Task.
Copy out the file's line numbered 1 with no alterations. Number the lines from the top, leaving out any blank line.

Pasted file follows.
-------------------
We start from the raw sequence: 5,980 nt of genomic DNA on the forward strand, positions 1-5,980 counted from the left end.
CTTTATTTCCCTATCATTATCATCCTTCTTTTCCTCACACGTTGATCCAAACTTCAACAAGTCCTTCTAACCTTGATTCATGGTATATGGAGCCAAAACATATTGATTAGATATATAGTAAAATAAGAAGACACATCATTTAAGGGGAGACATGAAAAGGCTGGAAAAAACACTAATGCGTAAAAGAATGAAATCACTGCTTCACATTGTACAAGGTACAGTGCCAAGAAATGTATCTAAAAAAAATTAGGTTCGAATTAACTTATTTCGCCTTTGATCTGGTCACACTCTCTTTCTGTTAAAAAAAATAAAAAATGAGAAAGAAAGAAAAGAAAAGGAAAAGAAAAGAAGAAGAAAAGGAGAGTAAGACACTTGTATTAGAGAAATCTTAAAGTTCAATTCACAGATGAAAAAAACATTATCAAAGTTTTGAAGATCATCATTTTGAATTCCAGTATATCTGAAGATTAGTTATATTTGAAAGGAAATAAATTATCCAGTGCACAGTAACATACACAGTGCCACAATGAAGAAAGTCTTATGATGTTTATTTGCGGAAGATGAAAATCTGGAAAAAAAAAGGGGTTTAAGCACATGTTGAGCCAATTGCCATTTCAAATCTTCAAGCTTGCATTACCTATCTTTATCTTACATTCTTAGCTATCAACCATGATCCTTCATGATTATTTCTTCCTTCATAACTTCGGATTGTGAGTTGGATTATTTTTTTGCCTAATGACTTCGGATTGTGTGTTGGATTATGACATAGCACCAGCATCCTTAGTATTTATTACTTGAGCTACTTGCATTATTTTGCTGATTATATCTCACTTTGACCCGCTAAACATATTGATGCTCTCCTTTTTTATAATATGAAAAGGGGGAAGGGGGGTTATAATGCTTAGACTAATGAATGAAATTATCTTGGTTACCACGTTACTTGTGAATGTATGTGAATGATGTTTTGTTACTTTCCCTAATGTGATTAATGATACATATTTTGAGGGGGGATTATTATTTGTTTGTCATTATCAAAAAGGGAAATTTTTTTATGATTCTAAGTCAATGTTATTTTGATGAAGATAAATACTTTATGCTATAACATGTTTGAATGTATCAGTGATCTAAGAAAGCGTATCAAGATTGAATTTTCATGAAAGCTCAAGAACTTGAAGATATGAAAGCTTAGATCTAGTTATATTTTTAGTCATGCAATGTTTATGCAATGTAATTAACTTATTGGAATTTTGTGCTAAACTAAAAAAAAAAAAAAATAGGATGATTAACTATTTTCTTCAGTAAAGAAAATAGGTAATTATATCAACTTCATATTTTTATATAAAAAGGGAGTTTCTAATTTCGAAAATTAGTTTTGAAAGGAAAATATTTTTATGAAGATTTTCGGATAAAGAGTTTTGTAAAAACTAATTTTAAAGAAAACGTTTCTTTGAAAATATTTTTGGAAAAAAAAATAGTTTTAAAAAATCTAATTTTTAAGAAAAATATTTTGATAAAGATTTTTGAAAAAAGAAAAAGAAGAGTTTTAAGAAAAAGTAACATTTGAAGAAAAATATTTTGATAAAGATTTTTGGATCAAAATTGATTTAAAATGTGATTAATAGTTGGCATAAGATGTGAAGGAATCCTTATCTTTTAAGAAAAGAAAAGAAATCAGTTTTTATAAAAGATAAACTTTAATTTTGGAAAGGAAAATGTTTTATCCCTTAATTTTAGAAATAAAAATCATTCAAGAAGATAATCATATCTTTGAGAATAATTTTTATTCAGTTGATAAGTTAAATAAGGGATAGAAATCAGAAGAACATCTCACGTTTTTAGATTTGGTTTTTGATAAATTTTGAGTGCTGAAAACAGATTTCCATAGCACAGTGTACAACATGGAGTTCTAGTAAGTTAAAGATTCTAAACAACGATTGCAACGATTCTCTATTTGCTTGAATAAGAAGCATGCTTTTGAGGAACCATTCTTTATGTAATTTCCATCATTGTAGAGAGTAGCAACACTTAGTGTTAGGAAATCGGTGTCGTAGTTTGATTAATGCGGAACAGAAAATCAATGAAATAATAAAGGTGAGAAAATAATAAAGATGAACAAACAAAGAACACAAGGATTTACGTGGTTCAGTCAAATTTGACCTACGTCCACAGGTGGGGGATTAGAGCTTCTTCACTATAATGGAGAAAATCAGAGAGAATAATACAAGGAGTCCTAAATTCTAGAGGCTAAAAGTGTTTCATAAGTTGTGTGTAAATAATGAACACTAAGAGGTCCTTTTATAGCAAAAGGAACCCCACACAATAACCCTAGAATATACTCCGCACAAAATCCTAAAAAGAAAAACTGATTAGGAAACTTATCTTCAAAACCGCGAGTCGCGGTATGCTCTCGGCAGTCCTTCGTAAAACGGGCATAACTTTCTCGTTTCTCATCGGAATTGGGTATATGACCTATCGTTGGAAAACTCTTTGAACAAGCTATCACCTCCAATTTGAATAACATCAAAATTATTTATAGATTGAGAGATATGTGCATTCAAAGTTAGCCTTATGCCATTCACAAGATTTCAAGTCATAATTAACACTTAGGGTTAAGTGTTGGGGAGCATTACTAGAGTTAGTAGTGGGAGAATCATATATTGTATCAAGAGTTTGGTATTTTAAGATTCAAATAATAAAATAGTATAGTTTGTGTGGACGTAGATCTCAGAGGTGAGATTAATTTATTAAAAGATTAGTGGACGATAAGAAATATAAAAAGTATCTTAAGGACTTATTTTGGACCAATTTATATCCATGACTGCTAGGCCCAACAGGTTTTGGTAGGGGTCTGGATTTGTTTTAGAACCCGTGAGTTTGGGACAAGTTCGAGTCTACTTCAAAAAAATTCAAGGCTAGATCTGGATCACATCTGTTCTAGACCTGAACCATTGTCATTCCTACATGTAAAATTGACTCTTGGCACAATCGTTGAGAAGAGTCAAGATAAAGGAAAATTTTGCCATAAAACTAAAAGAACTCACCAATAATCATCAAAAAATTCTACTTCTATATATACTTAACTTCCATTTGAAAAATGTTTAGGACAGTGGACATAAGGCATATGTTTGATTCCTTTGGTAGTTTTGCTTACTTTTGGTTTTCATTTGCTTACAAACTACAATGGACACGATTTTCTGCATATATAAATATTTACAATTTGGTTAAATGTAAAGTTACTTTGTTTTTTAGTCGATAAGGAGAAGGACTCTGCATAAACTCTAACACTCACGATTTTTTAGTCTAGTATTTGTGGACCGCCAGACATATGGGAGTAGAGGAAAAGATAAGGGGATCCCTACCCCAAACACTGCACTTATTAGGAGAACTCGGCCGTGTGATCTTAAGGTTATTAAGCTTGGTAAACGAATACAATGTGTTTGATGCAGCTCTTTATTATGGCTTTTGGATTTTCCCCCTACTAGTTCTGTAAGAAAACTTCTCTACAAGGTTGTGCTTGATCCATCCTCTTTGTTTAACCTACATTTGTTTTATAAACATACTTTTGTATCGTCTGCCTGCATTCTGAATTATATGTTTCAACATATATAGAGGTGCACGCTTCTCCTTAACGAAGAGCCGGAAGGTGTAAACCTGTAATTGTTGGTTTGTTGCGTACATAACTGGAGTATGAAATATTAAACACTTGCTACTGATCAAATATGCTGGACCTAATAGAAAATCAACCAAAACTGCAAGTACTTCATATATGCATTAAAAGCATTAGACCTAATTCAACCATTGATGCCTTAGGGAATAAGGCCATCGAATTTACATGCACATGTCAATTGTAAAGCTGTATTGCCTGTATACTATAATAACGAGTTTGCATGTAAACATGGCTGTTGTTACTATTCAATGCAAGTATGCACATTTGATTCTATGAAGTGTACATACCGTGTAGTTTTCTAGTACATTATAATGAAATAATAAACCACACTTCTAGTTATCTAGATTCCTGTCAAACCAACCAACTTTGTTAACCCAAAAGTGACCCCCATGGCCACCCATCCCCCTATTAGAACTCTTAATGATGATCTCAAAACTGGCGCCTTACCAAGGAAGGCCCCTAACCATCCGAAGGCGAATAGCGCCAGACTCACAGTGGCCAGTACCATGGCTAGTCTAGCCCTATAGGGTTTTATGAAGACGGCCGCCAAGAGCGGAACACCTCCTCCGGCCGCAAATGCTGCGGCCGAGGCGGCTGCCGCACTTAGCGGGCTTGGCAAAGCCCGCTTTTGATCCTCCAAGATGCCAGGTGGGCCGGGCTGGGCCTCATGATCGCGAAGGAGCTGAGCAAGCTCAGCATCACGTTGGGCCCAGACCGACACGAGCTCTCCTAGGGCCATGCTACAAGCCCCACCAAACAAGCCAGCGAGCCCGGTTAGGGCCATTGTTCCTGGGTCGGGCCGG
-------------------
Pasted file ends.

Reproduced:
We start from the raw sequence: 5,980 nt of genomic DNA on the forward strand, positions 1-5,980 counted from the left end.